Yes, you read that right! And it’s quite intriguing to see a number of online posts, articles and even websites of law firms talking about “notaries public” (“NP”) in their civil-law jurisdictions, when in the US we have civil-law notaries carrying out the very same or similar acts as Notario in the civil law legal systems.  

So there comes the need for knowing the difference between a Notary Public in the US – which is a common-law notary – and a Notario in Spanish-speaking countries when translating legal documents. More often than not, the latter is mistakenly rendered as “Notary Public.” When translating the Spanish term, it should convey the role the Notario has in civil law countries, as NP is a common-law notary.

Given the substantial differences across common-law and civil-law jurisdictions, let’s examine the roles of the two capacities at the fundamental level:

US Notary PublicNotario
Unlike a Notario, a NP is in a lower-level post.Unlike a NP, a Notario is a law-trained professional or high-ranking official.
While requirements to become a NP vary from state to state, the applicant usually must be a US-citizen and resident in the state where he or she seeks commission.He or she usually holds a law degree or has a license to practice law in a given jurisdiction.To become a Notario, the candidate often needs to have several years of law practice, depending on the jurisdiction.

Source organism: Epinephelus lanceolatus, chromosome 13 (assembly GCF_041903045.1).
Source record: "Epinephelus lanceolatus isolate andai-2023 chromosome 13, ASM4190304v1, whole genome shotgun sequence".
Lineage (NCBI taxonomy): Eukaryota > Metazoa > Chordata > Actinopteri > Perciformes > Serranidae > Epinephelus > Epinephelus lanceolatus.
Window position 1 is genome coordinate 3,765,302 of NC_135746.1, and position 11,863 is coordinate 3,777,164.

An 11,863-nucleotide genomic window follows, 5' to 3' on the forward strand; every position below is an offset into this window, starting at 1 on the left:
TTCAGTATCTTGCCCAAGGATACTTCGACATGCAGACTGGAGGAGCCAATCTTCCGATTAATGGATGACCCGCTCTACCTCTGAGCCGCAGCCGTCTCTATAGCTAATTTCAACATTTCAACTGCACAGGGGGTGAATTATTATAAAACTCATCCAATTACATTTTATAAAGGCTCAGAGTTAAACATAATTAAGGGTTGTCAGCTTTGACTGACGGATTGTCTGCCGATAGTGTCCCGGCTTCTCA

The duty of a NP is to certify the authenticity of the documents and parties thereof, which can include taking acknowledgements, administering oaths and taking depositions, among other activities depending on the state jurisdiction.He or she has broad range of duties, such as representing others before government bodies and signing documents (especially for real estate purposes).  

As the title of this post implies, there are several US territories or states where civil-law notaries are established (given their hybrid legal systems and history under civil codes). Notaries in Puerto Rico and Florida are similarly as described in the right column above. The National Notary Association notes that “A civil law Notary has training and duties similar to an attorney, and is authorized to prepare legal documents, authenticate transactions and advise participants in certain legal matters.”

In Louisiana, however, the aspiring candidate does not necessarily need to be law-trained, but having a license to practice law in Louisiana waives the general requirement of having to pass the state notary exam to become a Louisiana Notary, which the Professional Civil Law Notaries Association states is a “CIVIL LAW NOTARY and has broad powers usually reserved for attorneys in other states.  The Louisiana Civil Law Notary can draft, prepare and execute affidavits, acknowledgements and authentic acts. Louisiana Civil Law provides for much of our legal documentation to be passed by a Notary, a public official, who has qualified for a commission authorizing those powers.”

In a nutshell, a notario has legal advisory capacity and carries out a variety of legal transactions, whereas a NP has certifying or authenticating capacity. The proper Spanish translation for NP is Fedetario (público) (given its certifying authority). However, a NP in the UK is ironically a qualified lawyer, and often has prior practice as a solicitor. For more on this, I highly recommend checking out the Notaries Society in the UK, as well as Ruth and Fernando’s post in Spanish about the various roles of a NP in the US and UK.